There are two useful parallels to evangelism for us to consider. One, proposed by Cranky Curmudgeon in the comments trail is the efforts of environmentalists in the face of global warming. The second is action taken by friends and family of a drug addict to try to get them to enter rehab.
Dom and others in the comment trail are right to point out that aggressive, impersonal acts of evangelism are counterproductive. All it takes is a look at the effect that visiting evangelist Jesse Morrell had at Yale to see that application of effort matters. It is possible for anyone to criticize the efficiency of any Christians form of evangelization, just as most of us would criticism acts of eco-terrorism as misplaced passion. This is not a negation of goal, only of method.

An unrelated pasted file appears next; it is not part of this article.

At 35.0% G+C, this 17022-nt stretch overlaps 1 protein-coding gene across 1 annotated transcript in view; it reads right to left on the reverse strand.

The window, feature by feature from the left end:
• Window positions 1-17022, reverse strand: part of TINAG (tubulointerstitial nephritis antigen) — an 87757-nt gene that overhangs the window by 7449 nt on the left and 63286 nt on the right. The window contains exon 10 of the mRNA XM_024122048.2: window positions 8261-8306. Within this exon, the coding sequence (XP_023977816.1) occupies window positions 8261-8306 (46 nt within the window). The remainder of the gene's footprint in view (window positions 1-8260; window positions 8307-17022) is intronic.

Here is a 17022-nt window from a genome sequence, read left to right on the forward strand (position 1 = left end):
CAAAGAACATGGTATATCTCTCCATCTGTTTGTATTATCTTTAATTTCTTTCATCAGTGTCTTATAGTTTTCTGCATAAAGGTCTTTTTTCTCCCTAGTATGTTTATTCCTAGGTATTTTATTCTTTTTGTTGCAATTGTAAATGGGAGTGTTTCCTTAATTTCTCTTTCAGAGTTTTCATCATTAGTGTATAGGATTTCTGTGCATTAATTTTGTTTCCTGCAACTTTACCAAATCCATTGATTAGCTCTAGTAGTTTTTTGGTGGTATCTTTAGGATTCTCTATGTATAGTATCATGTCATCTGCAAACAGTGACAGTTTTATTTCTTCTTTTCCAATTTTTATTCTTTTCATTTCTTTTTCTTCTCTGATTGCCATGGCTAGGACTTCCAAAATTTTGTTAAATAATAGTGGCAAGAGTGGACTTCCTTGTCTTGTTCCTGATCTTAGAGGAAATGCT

And that’s where the logic board of so many Christians seems to blow: they can’t grasp why telling a person that they need to radically alter who they are is profoundly, offensively disrespectful to that person. The inseparable subtext of the message, “It’s absolutely essential to your well-being and happiness that you completely change,” is the message, “I don’t respect you. I don’t respect the choices you’ve made, the opinions you hold, or the values you’ve chosen for yourself.”
“You don’t hate math, you only hate the math classes you’ve taken in the past!”
Simply put, I believe the environmentalist, the drug interventionists, and me (the mathematician) are correct on our facts and the Christians are wrong. However, given their beliefs about salvation, they are logically compelled to try to convert me if they believe they stand a chance of success.
I can try to dissuade evangels by convincing them that their tactics are ineffective or by convincing them that their premises are wrong. However, I can not simultaneously respect their beliefs and expect them to respect mine.